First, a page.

In my previous post on our automated review system I concentrated on describing the product. This is all fine, but one quotation I’m trying to remember in my day-to-day life is:
So, why do what we’re doing? The reasons are multiple and include:
- Years ago I had a conversation with someone and I ended up sending them a link to a set of Trip search results. They said that was fine, if he had a few hours to read them – which he didn’t. I started to wonder if there was a way of automatically scanning the literature to allow people to really easily get a feel for a topic area. So, you might want to see what interventions are useful for a given condition (perhaps the first line has failed). Our system will automatically generate a list of interventions with an estimate of likely effectiveness.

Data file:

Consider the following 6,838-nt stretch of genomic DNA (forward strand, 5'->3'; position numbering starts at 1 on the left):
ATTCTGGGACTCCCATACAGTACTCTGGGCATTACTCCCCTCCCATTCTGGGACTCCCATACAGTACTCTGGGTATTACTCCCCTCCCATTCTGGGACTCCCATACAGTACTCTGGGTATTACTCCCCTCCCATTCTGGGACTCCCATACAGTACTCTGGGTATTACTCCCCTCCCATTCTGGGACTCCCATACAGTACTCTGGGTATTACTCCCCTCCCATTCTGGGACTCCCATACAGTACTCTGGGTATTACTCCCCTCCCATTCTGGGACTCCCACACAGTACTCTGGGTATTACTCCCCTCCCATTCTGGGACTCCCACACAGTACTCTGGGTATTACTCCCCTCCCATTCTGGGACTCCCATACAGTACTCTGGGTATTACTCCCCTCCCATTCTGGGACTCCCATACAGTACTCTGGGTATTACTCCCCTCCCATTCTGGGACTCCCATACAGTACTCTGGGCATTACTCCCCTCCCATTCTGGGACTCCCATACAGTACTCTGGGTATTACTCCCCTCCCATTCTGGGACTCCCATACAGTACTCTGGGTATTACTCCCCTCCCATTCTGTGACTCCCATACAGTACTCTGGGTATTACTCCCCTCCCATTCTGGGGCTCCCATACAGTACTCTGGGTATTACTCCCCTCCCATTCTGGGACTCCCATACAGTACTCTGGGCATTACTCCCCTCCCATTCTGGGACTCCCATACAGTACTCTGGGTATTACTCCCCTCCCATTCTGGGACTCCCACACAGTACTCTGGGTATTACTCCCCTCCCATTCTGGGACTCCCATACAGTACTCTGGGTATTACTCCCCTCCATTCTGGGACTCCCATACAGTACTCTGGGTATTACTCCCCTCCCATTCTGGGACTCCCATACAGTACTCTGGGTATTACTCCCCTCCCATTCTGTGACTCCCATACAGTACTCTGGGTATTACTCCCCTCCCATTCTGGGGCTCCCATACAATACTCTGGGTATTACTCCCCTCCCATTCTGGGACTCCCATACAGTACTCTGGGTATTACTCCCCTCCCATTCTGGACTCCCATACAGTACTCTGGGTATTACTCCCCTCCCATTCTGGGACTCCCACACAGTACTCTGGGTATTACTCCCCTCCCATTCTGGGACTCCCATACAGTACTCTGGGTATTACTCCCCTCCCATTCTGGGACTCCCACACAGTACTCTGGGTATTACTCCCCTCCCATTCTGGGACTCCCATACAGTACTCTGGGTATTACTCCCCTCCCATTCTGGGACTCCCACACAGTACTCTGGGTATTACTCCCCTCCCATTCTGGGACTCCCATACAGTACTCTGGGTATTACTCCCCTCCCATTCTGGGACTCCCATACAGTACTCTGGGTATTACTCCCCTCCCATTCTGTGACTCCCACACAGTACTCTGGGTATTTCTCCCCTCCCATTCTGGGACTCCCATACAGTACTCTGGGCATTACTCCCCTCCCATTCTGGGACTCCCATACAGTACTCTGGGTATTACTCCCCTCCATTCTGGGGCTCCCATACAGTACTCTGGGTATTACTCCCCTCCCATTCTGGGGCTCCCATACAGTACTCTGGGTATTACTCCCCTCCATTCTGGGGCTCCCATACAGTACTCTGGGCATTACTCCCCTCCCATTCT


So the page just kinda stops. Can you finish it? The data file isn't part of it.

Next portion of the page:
- The Trip Answer Engine is hugely popular and we can use the technology to boost the content. So, it solves a problem for Trip (how to boost coverage) and it solves the problem of quick access to information for a specific clinical question. So, a user might want to search for acne and lasers we can pull through an answer along the lines of “Lasers have been studied in 12 RCTs and have been broadly favourable” we can link to all the articles (if the user has the time) but we can also rank the intervention, saying something like “Lasers are ranked 3 out of 8 for interventions in acne“. This seems incredibly useful to me.
- Updating guidelines and reviews are problematic. With our system you could ‘watch’ an intervention and get alerts when new evidence is generated. Or, even more useful, when new research is published that contradicts the previous findings.
- Rapid reviews are increasingly important and the automated system could form a core part of any semi-manual rapid review tool.
- Intellectual challenge!
So, one product – multiple problems solved!